Inspection of the Bureau of International Narcotics and Law Enforcement Affairs

ISP-I-23-08
    Report Contents
    Unclassified

    What OIG Inspected
    OIG evaluated executive direction, policy and program implementation, foreign assistance program management, resource management, and information management operations of the Bureau of International Narcotics and Law Enforcement Affairs.

    What OIG Recommends
    OIG made 28 recommendations to the Bureau of International Narcotics and Law Enforcement Affairs. In its comments on the draft report, the bureau concurred with 27 recommendations and disagreed with 1 recommendation. OIG considers all 28 recommendations resolved. The bureau’s response to each recommendation, and OIG’s reply, can be found in the Recommendations section of this report. The bureau’s formal response is reprinted in its entirety in Appendix B.

    What OIG Found

    • Management control deficiencies hindered the Bureau of International Narcotics and Law Enforcement Affairs’ ability to effectively plan, manage, and evaluate the results of its projects, programs, and operations.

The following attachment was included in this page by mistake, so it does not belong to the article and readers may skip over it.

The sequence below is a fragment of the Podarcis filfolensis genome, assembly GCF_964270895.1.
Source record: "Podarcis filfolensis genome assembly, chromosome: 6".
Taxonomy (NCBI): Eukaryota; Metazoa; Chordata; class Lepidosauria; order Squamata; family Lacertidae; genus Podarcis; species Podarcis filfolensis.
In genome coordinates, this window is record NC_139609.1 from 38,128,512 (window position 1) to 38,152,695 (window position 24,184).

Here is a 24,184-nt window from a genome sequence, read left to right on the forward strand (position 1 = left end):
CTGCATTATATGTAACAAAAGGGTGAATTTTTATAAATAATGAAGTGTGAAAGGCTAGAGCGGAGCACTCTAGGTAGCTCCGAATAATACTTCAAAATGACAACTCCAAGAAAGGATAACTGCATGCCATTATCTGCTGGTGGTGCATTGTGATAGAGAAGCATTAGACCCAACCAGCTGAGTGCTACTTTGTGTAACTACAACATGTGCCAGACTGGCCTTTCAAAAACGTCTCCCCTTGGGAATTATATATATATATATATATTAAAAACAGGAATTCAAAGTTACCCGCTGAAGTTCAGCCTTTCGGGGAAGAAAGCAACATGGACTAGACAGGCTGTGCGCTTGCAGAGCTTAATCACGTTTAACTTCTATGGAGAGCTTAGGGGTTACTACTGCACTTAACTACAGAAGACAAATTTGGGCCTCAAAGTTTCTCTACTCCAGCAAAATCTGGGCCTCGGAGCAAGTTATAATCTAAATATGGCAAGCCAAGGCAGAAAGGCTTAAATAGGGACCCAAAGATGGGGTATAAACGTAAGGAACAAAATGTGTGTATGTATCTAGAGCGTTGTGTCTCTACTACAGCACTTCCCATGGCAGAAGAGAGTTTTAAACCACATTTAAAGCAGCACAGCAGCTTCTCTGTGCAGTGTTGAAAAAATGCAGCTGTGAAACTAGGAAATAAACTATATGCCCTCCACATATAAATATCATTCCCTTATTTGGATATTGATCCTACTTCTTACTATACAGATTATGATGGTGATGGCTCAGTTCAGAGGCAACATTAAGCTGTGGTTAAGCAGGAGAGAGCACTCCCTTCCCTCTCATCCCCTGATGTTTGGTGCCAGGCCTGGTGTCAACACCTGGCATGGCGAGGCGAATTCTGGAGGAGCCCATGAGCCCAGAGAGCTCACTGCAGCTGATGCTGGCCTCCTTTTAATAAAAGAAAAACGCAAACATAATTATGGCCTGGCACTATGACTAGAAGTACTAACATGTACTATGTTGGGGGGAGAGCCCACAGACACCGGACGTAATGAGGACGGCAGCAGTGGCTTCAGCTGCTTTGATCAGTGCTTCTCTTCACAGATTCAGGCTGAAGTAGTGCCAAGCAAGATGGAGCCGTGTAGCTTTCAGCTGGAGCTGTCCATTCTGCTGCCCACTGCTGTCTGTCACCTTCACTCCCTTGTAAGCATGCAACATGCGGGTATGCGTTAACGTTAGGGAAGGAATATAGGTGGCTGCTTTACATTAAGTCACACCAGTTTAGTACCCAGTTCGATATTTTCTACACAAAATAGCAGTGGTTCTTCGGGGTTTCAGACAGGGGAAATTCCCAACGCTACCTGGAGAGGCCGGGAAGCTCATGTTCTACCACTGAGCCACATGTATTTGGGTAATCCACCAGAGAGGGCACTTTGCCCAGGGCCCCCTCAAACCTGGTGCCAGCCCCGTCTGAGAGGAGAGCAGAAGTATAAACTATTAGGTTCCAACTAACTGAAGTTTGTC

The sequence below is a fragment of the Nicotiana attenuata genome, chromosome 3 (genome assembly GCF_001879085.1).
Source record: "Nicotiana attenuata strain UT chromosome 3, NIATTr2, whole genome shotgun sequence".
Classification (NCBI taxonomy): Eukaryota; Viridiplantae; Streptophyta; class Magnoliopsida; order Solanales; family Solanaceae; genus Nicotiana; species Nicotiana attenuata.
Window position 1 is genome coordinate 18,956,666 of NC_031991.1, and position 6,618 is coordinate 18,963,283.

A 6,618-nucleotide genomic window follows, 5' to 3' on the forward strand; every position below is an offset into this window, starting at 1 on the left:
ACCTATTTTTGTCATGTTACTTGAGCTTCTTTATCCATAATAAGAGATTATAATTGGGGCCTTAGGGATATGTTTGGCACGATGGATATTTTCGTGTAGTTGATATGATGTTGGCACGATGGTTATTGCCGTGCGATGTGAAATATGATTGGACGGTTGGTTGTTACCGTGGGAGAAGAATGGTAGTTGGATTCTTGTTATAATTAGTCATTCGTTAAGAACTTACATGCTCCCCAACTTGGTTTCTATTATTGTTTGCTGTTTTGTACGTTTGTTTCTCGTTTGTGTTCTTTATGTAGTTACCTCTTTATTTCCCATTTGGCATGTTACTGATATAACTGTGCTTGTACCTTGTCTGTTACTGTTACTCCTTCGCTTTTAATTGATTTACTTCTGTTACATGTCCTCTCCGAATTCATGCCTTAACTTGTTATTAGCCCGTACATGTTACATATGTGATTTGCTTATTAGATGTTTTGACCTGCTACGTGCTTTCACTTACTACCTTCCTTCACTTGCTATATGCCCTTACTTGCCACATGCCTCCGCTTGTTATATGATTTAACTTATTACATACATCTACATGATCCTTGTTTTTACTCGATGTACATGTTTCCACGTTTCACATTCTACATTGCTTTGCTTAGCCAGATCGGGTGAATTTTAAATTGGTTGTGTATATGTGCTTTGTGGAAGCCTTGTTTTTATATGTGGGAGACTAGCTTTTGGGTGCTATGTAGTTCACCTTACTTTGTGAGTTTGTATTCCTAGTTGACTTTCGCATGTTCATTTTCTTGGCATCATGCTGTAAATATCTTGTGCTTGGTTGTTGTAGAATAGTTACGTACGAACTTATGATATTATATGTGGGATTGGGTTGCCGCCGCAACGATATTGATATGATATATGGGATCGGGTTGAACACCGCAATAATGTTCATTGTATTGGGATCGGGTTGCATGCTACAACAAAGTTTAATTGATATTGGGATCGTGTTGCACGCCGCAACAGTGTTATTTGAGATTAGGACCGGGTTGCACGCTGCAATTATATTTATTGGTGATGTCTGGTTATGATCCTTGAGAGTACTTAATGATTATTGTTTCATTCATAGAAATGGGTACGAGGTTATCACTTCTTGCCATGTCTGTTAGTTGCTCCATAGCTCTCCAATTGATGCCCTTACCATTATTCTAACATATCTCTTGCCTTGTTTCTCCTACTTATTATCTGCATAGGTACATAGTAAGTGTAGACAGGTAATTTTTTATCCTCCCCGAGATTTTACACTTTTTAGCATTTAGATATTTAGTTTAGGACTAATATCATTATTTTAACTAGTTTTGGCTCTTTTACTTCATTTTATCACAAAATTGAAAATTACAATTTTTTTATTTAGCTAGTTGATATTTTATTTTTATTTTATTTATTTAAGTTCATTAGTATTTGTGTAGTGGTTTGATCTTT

• Bureau leadership set a positive tone at the top and generally acted in accordance with Department of State leadership and management principles.
    • Department stakeholders and other federal agencies described the bureau as a collaborative partner and leader in the U.S. government’s efforts to counter illegal drugs, stop corruption, fight transnational organized crime, train and equip foreign law enforcement officials, and promote the rule of law.
    • A bureau reorganization has yet to be fully implemented as envisioned, which limited some of its intended organizational efficiencies.
    • Deficiencies in the bureau’s strategic approach resulted in limited evaluation planning and reduced program performance data.
    • Foreign assistance programs lacked oversight documentation, program evaluation, and a bureau-level policy for risk management.
    • The Executive Office lacked customer service standards and procedures that led to employee dissatisfaction and negatively affected bureau efficacy.
    • Issues with records management procedures reduced the bureau’s ability to systematically access and share information.
    • The bureau did not effectively monitor unliquidated obligations, which resulted in up to $220 million that could be put to better use.
    • The bureau canceled its cloud migration project after 5 years and a total expenditure of at least $3.4 million due to a lack of internal information technology management controls and poor contractor oversight.
    • The bureau did not follow the Department’s information technology project planning and system oversight and assessment procedures, which created vulnerabilities and wasted funds.